The following Op-Ed was released on Monday, April 24, by Opposition Senate Leader, Ben Smith – One Bermuda Alliance…

When my family moved to Southampton five decades ago, we had a clear view of the then-Southampton Princess being built. I was a baby then so of course I don’t remember first-hand, but what I do fondly remember is the hotel becoming an important part of my upbringing.  

With my father, Hubert Smith Sr, being one of Bermuda’s most loved entertainers, and the then-Southampton Princess not only being in my backyard, but the place to go when you wanted to see the latest acts, I have a lifelong connection to this hotel.  

And I know that I am not alone.   

Many major events and milestones have been celebrated at the hotel. For me it was where my father worked, where I started playing golf, attended proms and many prizegiving’s.   

When I got married, my wife and I were gifted a suite by a former general manager of the iconic hotel. The memories are endless.  

Why am I sharing this?  

Because the hotel is more than ‘just a building’ to me. It’s iconic not just in the Southampton community, but to the island as a whole.  

I want to be clear that I want the Fairmont Southampton to be reopened and support the hotel project however I must point out what I have observed to date.  

When COVID-19 ravaged the world, and many businesses closed or suffered in major way, we had to accept the changes caused by challenging times. The major blow was the closure of the Fairmont Southampton and the loss of so many jobs in our community.   

I couldn’t understand how our major hotel with the iconic brand could fall when so many others were figuring out how to survive.   

Then Gencom couldn’t pay its employees redundancy. This seemed strange considering it is a large, successful company. What happened after that, though, is what has given me concern.  

  • The government pays the employees so that they are not suffering  

  • The union negotiates a new agreement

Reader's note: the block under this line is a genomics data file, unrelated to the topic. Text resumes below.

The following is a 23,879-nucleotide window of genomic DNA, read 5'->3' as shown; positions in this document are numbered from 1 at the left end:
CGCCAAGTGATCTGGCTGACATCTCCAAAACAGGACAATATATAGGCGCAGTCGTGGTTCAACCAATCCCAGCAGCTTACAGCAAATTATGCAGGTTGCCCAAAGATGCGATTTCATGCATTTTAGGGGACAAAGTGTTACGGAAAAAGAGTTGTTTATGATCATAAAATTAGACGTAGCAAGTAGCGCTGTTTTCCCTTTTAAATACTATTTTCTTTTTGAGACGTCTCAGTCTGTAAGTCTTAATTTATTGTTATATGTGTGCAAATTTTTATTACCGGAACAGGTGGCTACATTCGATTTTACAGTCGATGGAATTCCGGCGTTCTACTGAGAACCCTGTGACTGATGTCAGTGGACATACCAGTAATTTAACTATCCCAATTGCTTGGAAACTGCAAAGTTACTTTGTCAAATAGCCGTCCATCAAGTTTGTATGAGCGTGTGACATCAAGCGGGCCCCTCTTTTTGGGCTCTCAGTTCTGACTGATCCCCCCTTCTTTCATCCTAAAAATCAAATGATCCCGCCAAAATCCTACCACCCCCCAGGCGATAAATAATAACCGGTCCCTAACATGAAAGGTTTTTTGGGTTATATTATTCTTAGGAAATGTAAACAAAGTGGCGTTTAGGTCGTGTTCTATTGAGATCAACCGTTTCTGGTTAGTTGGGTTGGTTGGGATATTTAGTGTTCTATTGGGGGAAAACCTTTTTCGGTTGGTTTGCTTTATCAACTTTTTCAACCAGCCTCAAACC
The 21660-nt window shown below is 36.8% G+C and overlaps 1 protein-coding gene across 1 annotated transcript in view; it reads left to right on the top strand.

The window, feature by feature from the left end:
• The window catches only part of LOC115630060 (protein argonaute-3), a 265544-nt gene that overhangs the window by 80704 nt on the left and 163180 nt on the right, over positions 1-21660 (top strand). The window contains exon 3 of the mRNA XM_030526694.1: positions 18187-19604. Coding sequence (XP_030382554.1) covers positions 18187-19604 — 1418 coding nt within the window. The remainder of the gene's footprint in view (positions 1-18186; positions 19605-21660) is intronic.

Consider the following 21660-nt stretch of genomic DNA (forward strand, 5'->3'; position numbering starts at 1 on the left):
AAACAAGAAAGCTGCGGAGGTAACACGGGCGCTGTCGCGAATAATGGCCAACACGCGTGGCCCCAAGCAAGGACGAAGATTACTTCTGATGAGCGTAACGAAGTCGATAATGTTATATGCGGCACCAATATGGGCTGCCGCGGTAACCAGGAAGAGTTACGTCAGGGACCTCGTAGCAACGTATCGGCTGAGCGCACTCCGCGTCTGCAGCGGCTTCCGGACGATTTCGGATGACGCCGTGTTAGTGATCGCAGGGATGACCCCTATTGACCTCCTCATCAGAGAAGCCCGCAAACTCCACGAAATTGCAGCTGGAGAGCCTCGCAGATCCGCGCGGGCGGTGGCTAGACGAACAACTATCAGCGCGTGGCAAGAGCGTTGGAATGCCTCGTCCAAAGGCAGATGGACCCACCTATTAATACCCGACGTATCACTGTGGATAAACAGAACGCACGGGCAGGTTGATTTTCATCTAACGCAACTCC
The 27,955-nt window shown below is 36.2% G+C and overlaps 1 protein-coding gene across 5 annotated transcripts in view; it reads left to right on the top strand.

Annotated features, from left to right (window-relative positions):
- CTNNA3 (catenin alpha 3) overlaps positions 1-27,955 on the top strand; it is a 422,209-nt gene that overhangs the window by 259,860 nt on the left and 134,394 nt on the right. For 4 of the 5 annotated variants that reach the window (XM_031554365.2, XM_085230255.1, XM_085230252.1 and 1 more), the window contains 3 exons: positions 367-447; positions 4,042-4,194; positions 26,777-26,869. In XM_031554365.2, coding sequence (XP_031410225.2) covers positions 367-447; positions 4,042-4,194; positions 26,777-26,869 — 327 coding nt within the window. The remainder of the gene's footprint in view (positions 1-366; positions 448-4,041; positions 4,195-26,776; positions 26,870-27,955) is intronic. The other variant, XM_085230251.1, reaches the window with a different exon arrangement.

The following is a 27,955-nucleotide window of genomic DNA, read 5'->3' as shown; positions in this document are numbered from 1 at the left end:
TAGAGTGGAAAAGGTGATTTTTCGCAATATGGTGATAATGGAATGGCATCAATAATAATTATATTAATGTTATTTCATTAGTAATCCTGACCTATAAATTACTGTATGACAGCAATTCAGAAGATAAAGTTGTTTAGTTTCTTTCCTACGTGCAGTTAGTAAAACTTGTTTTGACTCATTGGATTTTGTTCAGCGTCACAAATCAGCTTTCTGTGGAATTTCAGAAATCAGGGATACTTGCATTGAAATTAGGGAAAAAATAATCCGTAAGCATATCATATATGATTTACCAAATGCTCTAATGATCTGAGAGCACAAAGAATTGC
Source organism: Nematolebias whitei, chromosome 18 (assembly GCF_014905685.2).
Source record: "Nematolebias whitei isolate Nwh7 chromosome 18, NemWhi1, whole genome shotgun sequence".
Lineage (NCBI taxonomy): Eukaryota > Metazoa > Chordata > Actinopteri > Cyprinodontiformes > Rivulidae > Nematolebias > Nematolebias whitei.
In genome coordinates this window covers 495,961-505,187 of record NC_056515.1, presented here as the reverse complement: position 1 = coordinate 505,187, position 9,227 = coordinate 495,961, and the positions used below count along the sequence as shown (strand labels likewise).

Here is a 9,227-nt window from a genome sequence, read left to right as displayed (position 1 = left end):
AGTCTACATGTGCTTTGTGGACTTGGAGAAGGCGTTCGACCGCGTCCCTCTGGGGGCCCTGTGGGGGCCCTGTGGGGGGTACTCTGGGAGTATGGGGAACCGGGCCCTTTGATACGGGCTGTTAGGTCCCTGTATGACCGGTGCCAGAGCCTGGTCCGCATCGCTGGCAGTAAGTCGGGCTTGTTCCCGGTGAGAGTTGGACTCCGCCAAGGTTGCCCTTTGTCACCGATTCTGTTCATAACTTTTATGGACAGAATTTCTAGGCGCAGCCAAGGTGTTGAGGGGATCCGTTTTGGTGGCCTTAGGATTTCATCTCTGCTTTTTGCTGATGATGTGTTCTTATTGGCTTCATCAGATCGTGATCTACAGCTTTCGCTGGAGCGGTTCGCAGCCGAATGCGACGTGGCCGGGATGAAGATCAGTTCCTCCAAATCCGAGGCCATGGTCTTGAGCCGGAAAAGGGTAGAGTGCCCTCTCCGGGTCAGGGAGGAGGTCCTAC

• Gencom comes up with the funds to pay back the government  

    The majority of Bermuda wants the hotel to be reopened because it creates jobs. Closing it contributed to an economic problem that it’s imperative we find a solution for.    

    Many hotels in Bermuda complete refurbishments while remaining open. The Fairmont Southampton was operating and making money before it closed, so why cut off its lifeblood?  
    Fairmont Southampton is a conference and group booking hotel that accommodated a large number of our air arrivals. Without these consistent air arrivals, the airlines have started to look elsewhere for their revenue and now our airlift has been put into jeopardy. We have had reduced flights or lost routes because of these changes. The pandemic can’t take all the blame when our competitors are continuing to increase routes and airlift.  The Government and Gencom will tell Bermuda that they will have a high percentage of Bermudians working in the hotel and there will be so many increases in opportunities. We cannot forget that those job losses were caused by the initial closure so we can’t now give credit for solving that problem.  Most people would agree that the construction project is important to help our stagnant economy. The issue with this is the developers have already said a high percentage of the construction work will be done by foreign workers. Some will benefit from this project but not as many Bermudians as people have been led to believe.  

    I have only been speaking about the hotel project because that is the portion that is important to the Bermuda community. We are all waiting for hotel renovations to begin because we have heard an early 2024 reopening is the plan after all the delays. It is difficult to believe that a $450 million dollar upgrade will be completed in such a short amount of time, but I’m not a construction expert. I hope that this won’t be just a new coat of paint and cosmetic changes for our iconic hotel?   

    Just because we’re eager for construction jobs, hotel jobs and potential increased airlift doesn’t mean we should make decisions based on desperation The development project in the SDO is not about tourism so we cannot allow that to be the narrative. 
    We are desperate to have the hotel reopened and approved concessions and incentives to make sure it happens.  The Opposition has and continues to support the project for refurbishment and reopening of the hotel but I don’t think our community should have to swallow even more because of the leverage that was created when we were at our lowest.   

The original SDO was large scale with130 units and there is no need to make it bigger by adding a further 131 units, and it’s detrimental to Bermuda for it to be accepted under duress.   

Let’s be clear: the majority of the condos are not about tourism and the units for tourism can opt out, so why are one of the largest contributors to the tourism economy being held hostage because of the condo scheme?